He congratulated the staff for finding the underspend and asking out loud what to do with it. But he continued saying that the district motto is "Every student, every classroom, every day" and not testing or central administration. He said the district should fund the programs that they started and fund CTE programs like the woodshop at Sealth.

On the ASB budget, Chris Jackins asked a good question - the district accepted a large grant for the athletic program at least a year back - what were the outcomes of that grant money?

Jackins also asked a good question about why roof replacements - partial or otherwise - are happening on roofs less than 20 years old (see Ballard High School.)

On the Capital budget, I pointed out that:

- the district loves to say they are always on-time and on-budget for their projects. That is just not true (latest example: Genesee Hill.) They are mostly on-time and on-budget but they need to be honest with taxpayers.
- I weighed in on the reopening of Cedar Park and their rather interesting boundaries that will create a school with high ELL and F/RL students.
- I put in a plea for maintenance (which seem prescient as the subject came up about Schmitz Park.)
Schmitz Park
This was not good to hear about, either. Turns out that the district has to have a hearing if they close a school. While Schmitz Park appeared to be just moving to another building, the budget doesn't reflect it even exists. So if Schmitz Park doesn't exist, why aren't they having their public hearing?

That's one whopper of a mistake.

Guess who that didn't sit well either? A granddaughter in the Schmitz family, Vicki Schmitz-Block. In case you are not aware, the Schmitz family gave the district the land for the school and threw in land for a park. She said when BEX IV came along to move Schmitz Park to the old Genesee Hill buidling, the family was fine with that and were promised the name would remain. And, if it's not in the budget as a school, that raises questions. She worries about the safety and maintenance of the building.

Another Schmitz Park parent, Michael Godfrey, worried about the old building and why it was even being closed. He noted that SP's new playground had, at one point, been torched. He recalled that another closed elementary building had found its copper wiring stripped out because the district had not kept watch on the closed building. (That would be Viewlands.)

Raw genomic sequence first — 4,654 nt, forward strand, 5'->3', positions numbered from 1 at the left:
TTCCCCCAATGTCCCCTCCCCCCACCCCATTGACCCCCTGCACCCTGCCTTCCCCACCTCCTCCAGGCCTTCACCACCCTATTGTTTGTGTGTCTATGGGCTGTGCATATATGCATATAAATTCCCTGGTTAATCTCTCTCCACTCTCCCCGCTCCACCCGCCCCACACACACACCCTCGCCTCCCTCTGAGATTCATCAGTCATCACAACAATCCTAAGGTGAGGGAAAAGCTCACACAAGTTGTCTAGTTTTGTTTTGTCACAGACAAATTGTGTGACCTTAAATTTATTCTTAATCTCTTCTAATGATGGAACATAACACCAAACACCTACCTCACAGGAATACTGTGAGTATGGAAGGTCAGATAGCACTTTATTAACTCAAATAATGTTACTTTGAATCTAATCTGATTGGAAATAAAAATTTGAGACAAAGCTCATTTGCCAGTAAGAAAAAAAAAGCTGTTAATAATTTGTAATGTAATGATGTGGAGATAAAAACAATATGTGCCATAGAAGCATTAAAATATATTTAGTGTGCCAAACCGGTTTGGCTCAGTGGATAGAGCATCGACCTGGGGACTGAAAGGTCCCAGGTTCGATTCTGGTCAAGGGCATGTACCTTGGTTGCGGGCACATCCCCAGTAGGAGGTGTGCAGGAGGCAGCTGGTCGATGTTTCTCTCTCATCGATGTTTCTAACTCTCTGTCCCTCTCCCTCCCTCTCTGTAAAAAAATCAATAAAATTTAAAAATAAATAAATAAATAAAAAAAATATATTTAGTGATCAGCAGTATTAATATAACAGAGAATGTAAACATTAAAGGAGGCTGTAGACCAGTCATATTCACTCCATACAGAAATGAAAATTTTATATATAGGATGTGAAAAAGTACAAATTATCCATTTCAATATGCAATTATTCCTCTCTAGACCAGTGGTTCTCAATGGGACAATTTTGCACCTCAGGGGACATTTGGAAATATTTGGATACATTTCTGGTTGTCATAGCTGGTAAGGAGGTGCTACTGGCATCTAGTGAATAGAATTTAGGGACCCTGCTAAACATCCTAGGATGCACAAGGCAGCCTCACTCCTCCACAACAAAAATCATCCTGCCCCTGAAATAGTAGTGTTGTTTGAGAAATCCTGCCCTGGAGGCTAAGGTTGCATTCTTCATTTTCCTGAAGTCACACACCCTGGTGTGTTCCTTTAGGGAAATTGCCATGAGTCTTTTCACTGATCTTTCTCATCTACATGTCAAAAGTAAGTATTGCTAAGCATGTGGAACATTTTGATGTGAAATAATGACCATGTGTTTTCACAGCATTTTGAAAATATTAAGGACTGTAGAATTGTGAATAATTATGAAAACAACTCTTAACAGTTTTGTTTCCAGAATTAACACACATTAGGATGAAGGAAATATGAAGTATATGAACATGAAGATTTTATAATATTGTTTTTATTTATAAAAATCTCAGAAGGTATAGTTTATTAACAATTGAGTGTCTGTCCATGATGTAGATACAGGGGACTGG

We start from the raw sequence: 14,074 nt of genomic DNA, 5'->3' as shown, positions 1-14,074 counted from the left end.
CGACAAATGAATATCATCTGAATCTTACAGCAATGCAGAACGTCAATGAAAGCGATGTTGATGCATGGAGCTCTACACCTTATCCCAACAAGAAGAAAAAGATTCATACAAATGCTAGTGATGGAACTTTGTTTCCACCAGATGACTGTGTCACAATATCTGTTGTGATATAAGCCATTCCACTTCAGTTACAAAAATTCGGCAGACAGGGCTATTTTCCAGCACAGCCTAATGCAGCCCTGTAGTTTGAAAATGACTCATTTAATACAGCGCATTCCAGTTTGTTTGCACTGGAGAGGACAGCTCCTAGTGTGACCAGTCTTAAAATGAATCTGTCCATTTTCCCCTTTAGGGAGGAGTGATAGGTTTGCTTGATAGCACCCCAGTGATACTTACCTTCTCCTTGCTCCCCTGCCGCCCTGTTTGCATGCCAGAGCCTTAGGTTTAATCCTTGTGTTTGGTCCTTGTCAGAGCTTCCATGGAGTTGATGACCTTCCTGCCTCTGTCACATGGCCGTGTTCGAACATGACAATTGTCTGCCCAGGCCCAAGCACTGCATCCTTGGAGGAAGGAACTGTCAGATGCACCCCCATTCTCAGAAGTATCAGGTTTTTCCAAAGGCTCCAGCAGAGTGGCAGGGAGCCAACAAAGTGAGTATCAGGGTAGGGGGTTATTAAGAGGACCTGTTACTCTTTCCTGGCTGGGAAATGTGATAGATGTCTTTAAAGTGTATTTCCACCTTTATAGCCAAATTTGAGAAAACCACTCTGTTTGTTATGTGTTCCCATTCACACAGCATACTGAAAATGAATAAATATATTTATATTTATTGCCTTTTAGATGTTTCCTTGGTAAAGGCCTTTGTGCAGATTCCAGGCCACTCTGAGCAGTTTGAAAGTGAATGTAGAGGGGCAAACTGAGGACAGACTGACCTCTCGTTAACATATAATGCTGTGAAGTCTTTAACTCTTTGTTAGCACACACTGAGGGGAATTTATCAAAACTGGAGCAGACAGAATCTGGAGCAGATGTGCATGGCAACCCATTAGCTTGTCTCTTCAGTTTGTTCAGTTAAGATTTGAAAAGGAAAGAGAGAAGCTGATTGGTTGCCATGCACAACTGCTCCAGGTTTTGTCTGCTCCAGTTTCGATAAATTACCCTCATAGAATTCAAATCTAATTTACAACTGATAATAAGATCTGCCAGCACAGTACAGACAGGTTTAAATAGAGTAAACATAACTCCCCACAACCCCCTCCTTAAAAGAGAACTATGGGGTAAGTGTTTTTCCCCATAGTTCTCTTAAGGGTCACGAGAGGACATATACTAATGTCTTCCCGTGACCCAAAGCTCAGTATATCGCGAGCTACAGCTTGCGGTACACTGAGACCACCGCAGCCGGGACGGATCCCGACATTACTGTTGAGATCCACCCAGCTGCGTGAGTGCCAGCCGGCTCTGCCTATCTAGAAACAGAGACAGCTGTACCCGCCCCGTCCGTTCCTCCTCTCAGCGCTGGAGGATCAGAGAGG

After the meeting, I spoke with Ms. Schmitz-Block and Mr. Godfrey. Both wondered about the idea of closing the building entirely given the growth happening in West Seattle. They thought the district could use that building as a K-1 school. To note, if the district chooses to take SP building off-line more than a couple of years, it will be much more expensive to reopen as city regulations would require them to update the building seismically as well as updating fire suppression systems.

Ms. Schmitz-Block also said that she had hoped more philanthropists would step up to help the district but noted that donors will not appear if they get treated like her family has been.

I think the Board was quite moved by the testimony. What they will do is not clear but, as I reported in a previous thread, the budget for 2016-2017 will be discussed at Thursday's Audit and Finance Committee of the Whole meeting. I will be attending that meeting.

22 comments:

Lynn said...

Intruders were seen inside the Schmitz Park building just four days after the building was closed. Given the number of homeless encampments in the area greenbelts, I expect people will be living in there soon.

http://westseattleblog.com/2016/06/west-seattle-crime-watch-4-reports-plus-focus-groups-on-neighborhood-crimesafety/#comments



Anonymous said...

Very disappointing to read this - it doesn't seem like even the building maintenance can be done in a logical fashion.
NW mom

Anonymous said...

"All the Board members were there save Patu (at a family graduation) and Burke."

??? save Patu and Burke.


What

Lynn said...

save preposition (EXCEPT)
› but or except (for):
They found all the lost documents save one.
The walls were bare save for a poster.

Does that clear things up for you What?

N said...

In 2000 West Woodland lost furniture to intruders. I know because I met them years later and they were quite proud of the old desks they had taken. I asked how and they said it was easy to break in. For what it is worth, they were pretty young at the time and I just let it go.

I think SPS tends to underbid jobs. I was talking to a plumber who was checking out my classroom for water issues and he told me about Ballard. He said some of the plumbing was illogical and a mess. I can only lay that at the doorstep of underbidding. Not enough money to do it correctly.